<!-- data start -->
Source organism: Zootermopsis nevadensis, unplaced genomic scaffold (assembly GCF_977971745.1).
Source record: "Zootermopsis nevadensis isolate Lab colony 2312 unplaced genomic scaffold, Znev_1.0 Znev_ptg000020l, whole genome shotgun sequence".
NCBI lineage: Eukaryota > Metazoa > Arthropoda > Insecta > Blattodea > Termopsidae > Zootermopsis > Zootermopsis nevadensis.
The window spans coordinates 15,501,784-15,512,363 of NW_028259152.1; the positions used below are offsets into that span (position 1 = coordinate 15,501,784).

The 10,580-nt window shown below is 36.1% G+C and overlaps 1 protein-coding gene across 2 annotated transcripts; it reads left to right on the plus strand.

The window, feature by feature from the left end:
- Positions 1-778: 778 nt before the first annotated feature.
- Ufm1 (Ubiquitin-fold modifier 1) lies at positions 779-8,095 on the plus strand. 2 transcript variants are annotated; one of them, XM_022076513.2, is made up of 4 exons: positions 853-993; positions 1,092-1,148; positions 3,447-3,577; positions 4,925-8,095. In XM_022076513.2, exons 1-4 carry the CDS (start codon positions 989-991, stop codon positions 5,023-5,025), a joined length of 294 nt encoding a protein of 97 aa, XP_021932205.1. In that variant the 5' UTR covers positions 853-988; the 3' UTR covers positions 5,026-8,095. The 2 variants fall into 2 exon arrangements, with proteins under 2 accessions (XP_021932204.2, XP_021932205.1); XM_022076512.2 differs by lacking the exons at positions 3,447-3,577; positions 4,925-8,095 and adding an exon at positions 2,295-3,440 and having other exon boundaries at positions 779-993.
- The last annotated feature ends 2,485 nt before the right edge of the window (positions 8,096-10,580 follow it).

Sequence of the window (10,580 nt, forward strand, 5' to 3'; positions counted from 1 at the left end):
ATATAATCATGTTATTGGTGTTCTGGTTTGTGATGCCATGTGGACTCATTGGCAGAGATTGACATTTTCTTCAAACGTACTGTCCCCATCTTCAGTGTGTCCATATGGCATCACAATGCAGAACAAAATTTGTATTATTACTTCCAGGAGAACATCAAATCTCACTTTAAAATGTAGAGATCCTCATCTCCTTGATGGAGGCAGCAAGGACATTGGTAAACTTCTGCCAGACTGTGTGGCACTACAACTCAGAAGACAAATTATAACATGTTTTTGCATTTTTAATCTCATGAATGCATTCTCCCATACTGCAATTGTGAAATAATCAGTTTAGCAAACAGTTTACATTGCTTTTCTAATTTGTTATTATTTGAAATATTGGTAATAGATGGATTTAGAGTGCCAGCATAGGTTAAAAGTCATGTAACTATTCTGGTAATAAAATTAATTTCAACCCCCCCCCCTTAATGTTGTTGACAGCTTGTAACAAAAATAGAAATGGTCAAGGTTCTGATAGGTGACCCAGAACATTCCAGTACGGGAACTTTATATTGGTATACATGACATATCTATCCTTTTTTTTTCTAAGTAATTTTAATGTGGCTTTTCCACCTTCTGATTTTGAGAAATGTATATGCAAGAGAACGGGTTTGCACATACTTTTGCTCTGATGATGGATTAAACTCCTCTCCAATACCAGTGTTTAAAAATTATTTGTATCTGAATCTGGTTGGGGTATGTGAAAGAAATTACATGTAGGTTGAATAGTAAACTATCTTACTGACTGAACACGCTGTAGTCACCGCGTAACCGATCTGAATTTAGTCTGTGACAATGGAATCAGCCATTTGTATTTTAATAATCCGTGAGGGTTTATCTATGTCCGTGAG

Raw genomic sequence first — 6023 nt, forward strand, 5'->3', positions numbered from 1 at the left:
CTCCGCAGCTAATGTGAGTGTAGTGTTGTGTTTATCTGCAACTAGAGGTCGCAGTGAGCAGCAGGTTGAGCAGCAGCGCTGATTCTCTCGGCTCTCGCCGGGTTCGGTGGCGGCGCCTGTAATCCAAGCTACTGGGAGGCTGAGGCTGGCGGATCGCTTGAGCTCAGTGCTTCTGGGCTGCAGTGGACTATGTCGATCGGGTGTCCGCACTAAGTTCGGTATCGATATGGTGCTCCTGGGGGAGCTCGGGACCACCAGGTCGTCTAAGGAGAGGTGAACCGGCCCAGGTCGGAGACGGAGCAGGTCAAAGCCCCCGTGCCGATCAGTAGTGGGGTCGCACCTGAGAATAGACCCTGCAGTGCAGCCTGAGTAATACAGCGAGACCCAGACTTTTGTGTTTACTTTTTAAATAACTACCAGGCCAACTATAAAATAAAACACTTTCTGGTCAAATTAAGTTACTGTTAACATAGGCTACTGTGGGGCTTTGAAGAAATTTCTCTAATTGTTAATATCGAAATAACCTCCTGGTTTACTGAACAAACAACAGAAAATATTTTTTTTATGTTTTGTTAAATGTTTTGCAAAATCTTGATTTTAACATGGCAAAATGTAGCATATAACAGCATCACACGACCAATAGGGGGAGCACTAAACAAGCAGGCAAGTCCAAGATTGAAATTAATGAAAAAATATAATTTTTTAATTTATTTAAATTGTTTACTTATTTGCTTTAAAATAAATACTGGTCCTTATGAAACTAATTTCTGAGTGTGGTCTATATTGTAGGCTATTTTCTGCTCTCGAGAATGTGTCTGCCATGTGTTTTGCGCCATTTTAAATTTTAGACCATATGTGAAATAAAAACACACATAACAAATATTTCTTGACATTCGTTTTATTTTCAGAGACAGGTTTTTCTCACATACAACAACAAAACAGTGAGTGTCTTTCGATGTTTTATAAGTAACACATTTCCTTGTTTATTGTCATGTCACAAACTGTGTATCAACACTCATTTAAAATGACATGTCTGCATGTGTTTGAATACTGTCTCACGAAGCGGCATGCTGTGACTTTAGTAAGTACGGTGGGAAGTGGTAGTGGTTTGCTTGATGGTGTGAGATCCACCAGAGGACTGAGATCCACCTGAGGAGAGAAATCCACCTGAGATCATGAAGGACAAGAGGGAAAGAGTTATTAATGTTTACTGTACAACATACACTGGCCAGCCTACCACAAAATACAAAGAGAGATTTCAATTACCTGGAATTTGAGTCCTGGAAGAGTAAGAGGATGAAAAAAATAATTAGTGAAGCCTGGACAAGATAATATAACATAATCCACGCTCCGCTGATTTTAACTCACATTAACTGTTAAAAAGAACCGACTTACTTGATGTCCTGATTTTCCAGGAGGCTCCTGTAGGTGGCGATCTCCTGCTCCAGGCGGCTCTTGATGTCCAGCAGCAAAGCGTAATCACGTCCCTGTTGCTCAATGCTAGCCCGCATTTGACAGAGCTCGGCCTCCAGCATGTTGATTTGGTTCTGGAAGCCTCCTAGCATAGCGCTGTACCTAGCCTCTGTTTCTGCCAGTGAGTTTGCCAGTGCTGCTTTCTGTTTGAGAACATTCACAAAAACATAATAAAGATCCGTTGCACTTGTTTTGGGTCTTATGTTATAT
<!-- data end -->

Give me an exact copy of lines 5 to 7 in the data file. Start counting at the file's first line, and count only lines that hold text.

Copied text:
The 10,580-nt window shown below is 36.1% G+C and overlaps 1 protein-coding gene across 2 annotated transcripts; it reads left to right on the plus strand.

The window, feature by feature from the left end:
- Positions 1-778: 778 nt before the first annotated feature.